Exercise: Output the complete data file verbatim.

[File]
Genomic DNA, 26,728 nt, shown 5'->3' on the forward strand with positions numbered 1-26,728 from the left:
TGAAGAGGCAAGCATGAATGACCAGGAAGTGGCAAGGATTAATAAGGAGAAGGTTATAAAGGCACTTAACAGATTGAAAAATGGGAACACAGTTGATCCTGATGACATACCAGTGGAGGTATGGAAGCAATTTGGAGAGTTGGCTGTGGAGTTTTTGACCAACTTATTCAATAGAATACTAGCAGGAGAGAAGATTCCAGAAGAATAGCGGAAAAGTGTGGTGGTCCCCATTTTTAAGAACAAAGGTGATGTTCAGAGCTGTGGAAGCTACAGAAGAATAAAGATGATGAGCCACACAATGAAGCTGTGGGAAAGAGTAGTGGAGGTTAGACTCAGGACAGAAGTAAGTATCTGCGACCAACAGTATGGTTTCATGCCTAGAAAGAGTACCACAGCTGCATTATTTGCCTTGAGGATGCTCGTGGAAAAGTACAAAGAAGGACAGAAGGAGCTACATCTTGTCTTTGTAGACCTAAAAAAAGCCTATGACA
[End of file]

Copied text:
Genomic DNA, 26,728 nt, shown 5'->3' on the forward strand with positions numbered 1-26,728 from the left:
TGAAGAGGCAAGCATGAATGACCAGGAAGTGGCAAGGATTAATAAGGAGAAGGTTATAAAGGCACTTAACAGATTGAAAAATGGGAACACAGTTGATCCTGATGACATACCAGTGGAGGTATGGAAGCAATTTGGAGAGTTGGCTGTGGAGTTTTTGACCAACTTATTCAATAGAATACTAGCAGGAGAGAAGATTCCAGAAGAATAGCGGAAAAGTGTGGTGGTCCCCATTTTTAAGAACAAAGGTGATGTTCAGAGCTGTGGAAGCTACAGAAGAATAAAGATGATGAGCCACACAATGAAGCTGTGGGAAAGAGTAGTGGAGGTTAGACTCAGGACAGAAGTAAGTATCTGCGACCAACAGTATGGTTTCATGCCTAGAAAGAGTACCACAGCTGCATTATTTGCCTTGAGGATGCTCGTGGAAAAGTACAAAGAAGGACAGAAGGAGCTACATCTTGTCTTTGTAGACCTAAAAAAAGCCTATGACA